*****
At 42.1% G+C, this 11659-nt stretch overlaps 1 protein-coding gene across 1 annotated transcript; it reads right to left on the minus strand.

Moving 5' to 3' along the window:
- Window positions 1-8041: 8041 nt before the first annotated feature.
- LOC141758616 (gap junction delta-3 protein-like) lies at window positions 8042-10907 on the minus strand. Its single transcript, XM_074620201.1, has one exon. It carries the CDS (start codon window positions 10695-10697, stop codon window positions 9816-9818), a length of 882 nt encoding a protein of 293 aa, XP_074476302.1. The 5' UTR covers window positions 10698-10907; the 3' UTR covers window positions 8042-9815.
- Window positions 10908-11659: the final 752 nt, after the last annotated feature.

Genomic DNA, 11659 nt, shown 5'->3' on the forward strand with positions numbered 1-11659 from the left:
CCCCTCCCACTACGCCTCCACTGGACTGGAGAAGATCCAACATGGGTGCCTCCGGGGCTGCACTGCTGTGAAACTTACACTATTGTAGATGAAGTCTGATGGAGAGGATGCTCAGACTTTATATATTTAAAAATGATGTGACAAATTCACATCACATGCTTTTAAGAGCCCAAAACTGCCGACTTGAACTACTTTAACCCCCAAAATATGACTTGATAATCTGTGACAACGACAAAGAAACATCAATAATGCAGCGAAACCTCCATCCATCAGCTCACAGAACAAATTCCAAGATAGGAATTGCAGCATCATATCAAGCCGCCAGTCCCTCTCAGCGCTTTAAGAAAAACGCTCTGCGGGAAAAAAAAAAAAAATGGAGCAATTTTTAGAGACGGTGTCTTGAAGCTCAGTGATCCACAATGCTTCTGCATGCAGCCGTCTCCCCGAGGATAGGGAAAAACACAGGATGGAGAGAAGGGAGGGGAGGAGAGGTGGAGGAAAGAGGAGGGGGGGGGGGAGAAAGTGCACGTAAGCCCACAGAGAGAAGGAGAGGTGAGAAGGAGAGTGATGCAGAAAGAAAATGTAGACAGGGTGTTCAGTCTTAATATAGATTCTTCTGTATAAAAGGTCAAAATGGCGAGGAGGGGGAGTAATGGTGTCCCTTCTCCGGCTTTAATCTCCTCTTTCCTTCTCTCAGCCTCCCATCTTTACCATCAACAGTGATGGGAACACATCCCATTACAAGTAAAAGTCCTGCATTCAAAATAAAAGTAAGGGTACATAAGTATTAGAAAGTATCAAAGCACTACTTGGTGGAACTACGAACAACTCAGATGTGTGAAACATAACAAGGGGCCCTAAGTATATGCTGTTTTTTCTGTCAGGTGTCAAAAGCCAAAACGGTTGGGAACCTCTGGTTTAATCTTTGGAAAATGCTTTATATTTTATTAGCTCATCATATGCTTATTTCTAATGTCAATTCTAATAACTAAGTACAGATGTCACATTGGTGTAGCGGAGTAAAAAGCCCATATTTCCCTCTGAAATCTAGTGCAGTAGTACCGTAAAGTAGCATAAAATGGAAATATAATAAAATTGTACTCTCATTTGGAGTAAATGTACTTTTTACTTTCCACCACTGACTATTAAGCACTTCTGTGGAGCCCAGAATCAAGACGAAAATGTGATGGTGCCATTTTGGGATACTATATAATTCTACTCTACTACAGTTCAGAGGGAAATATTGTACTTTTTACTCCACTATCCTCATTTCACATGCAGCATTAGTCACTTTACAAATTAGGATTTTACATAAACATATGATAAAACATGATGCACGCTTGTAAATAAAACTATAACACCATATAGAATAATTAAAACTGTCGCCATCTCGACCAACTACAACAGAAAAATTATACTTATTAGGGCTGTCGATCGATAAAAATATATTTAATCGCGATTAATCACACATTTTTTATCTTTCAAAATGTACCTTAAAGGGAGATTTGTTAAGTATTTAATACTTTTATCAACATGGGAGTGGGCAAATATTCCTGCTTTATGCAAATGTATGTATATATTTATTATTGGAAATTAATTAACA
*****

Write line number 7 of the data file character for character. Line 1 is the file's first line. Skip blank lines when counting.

CCCCTCCCACTACGCCTCCACTGGACTGGAGAAGATCCAACATGGGTGCCTCCGGGGCTGCACTGCTGTGAAACTTACACTATTGTAGATGAAGTCTGATGGAGAGGATGCTCAGACTTTATATATTTAAAAATGATGTGACAAATTCACATCACATGCTTTTAAGAGCCCAAAACTGCCGACTTGAACTACTTTAACCCCCAAAATATGACTTGATAATCTGTGACAACGACAAAGAAACATCAATAATGCAGCGAAACCTCCATCCATCAGCTCACAGAACAAATTCCAAGATAGGAATTGCAGCATCATATCAAGCCGCCAGTCCCTCTCAGCGCTTTAAGAAAAACGCTCTGCGGGAAAAAAAAAAAAAATGGAGCAATTTTTAGAGACGGTGTCTTGAAGCTCAGTGATCCACAATGCTTCTGCATGCAGCCGTCTCCCCGAGGATAGGGAAAAACACAGGATGGAGAGAAGGGAGGGGAGGAGAGGTGGAGGAAAGAGGAGGGGGGGGGGGAGAAAGTGCACGTAAGCCCACAGAGAGAAGGAGAGGTGAGAAGGAGAGTGATGCAGAAAGAAAATGTAGACAGGGTGTTCAGTCTTAATATAGATTCTTCTGTATAAAAGGTCAAAATGGCGAGGAGGGGGAGTAATGGTGTCCCTTCTCCGGCTTTAATCTCCTCTTTCCTTCTCTCAGCCTCCCATCTTTACCATCAACAGTGATGGGAACACATCCCATTACAAGTAAAAGTCCTGCATTCAAAATAAAAGTAAGGGTACATAAGTATTAGAAAGTATCAAAGCACTACTTGGTGGAACTACGAACAACTCAGATGTGTGAAACATAACAAGGGGCCCTAAGTATATGCTGTTTTTTCTGTCAGGTGTCAAAAGCCAAAACGGTTGGGAACCTCTGGTTTAATCTTTGGAAAATGCTTTATATTTTATTAGCTCATCATATGCTTATTTCTAATGTCAATTCTAATAACTAAGTACAGATGTCACATTGGTGTAGCGGAGTAAAAAGCCCATATTTCCCTCTGAAATCTAGTGCAGTAGTACCGTAAAGTAGCATAAAATGGAAATATAATAAAATTGTACTCTCATTTGGAGTAAATGTACTTTTTACTTTCCACCACTGACTATTAAGCACTTCTGTGGAGCCCAGAATCAAGACGAAAATGTGATGGTGCCATTTTGGGATACTATATAATTCTACTCTACTACAGTTCAGAGGGAAATATTGTACTTTTTACTCCACTATCCTCATTTCACATGCAGCATTAGTCACTTTACAAATTAGGATTTTACATAAACATATGATAAAACATGATGCACGCTTGTAAATAAAACTATAACACCATATAGAATAATTAAAACTGTCGCCATCTCGACCAACTACAACAGAAAAATTATACTTATTAGGGCTGTCGATCGATAAAAATATATTTAATCGCGATTAATCACACATTTTTTATCTTTCAAAATGTACCTTAAAGGGAGATTTGTTAAGTATTTAATACTTTTATCAACATGGGAGTGGGCAAATATTCCTGCTTTATGCAAATGTATGTATATATTTATTATTGGAAATTAATTAACA